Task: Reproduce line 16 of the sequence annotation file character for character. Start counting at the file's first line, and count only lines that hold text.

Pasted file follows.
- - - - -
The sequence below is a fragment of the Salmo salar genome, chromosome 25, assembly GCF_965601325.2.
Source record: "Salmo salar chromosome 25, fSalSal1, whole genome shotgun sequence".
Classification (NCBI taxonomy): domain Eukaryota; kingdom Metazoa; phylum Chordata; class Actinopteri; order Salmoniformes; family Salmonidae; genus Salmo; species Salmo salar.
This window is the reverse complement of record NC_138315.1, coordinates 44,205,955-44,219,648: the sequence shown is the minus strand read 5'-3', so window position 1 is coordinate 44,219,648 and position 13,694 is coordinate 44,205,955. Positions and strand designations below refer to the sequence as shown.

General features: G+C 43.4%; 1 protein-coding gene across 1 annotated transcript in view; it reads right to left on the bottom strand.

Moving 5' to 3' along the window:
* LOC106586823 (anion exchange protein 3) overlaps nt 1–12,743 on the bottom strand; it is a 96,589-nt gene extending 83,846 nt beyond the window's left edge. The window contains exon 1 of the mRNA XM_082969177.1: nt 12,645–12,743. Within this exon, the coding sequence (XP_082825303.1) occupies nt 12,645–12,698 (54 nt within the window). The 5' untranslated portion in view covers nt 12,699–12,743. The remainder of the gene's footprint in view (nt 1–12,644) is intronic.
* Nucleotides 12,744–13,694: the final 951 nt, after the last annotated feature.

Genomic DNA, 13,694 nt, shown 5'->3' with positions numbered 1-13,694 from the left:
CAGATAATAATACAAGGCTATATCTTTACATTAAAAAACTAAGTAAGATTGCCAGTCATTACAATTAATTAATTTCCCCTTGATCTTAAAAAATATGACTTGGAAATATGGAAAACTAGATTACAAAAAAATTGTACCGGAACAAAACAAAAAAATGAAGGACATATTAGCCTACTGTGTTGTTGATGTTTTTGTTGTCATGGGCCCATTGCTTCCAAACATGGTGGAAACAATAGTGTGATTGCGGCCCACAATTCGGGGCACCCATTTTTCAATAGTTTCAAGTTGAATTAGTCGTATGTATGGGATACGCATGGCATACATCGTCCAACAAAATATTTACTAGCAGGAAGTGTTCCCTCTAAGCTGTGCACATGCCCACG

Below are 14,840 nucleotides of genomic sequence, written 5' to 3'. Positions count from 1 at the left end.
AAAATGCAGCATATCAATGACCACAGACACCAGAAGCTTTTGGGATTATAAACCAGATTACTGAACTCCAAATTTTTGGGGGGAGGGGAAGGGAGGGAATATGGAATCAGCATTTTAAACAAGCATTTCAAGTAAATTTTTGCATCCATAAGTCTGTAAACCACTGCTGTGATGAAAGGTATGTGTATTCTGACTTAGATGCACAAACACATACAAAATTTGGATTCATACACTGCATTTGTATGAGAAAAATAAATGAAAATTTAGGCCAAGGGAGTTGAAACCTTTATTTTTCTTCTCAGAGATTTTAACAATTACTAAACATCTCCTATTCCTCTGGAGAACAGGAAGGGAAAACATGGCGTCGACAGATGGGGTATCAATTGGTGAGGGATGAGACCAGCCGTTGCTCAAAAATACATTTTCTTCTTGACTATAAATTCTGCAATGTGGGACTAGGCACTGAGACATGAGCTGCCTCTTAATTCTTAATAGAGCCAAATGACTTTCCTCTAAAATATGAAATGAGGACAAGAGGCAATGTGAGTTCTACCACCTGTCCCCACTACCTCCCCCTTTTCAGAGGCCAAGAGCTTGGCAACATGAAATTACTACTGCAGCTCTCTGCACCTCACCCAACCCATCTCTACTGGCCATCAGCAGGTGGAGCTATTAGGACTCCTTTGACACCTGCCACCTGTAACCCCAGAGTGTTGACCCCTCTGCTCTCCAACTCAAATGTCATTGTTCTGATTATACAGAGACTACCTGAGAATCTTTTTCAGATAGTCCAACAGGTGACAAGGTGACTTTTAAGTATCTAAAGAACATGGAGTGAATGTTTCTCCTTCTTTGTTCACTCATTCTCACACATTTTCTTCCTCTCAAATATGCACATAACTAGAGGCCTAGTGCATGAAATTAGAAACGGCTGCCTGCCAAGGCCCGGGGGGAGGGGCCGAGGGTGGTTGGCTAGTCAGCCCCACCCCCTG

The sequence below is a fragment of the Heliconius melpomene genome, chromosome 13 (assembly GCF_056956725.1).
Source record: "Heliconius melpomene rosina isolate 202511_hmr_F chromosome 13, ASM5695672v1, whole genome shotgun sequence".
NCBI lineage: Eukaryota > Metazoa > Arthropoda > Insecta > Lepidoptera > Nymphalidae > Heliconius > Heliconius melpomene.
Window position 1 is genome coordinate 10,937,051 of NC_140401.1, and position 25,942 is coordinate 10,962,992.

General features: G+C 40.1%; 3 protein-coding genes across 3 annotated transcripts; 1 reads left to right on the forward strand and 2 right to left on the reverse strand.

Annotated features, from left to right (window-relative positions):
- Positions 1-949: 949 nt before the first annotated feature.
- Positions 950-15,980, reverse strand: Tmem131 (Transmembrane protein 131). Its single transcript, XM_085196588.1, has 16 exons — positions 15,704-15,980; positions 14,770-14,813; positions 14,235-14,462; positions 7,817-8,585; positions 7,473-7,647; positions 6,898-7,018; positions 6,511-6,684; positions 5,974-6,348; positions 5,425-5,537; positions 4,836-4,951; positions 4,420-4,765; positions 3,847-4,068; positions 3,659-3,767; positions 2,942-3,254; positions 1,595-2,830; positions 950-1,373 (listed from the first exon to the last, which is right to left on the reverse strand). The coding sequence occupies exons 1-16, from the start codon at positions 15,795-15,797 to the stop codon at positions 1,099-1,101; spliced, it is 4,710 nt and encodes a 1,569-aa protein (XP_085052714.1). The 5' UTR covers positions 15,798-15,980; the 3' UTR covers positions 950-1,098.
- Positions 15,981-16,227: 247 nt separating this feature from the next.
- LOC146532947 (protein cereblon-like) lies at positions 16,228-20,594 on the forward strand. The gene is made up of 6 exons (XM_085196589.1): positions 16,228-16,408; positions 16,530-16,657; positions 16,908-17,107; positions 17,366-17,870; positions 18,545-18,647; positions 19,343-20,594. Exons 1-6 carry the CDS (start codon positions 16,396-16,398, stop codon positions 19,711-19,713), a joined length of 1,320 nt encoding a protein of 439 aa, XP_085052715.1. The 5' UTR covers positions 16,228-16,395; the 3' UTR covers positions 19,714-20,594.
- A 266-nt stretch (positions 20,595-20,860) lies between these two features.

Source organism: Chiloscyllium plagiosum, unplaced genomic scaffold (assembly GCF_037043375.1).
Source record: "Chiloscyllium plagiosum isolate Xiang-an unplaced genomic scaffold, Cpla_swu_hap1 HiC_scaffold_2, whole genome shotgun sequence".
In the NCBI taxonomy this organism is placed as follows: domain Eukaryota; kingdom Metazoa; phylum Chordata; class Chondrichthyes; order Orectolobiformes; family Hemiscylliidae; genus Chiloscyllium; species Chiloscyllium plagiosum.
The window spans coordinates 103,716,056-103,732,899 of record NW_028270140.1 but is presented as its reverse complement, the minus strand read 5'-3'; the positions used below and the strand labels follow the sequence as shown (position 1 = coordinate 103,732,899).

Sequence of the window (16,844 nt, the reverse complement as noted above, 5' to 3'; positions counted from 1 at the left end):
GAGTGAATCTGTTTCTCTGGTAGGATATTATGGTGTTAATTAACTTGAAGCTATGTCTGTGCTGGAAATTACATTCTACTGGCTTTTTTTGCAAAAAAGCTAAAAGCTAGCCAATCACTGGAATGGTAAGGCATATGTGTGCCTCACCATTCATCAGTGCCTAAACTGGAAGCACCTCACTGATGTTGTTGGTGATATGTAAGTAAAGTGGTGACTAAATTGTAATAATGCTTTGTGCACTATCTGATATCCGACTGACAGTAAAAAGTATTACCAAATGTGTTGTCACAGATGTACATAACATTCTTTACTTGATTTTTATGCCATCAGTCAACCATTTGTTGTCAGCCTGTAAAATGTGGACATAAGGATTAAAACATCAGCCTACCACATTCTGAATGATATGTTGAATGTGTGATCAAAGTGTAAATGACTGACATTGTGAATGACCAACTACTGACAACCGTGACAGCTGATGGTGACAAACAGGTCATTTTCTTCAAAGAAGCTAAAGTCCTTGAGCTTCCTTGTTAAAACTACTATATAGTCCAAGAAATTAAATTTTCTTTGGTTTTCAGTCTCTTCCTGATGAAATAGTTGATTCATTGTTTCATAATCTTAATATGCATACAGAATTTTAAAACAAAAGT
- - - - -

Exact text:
Window position 1 is genome coordinate 10,937,051 of NC_140401.1, and position 25,942 is coordinate 10,962,992.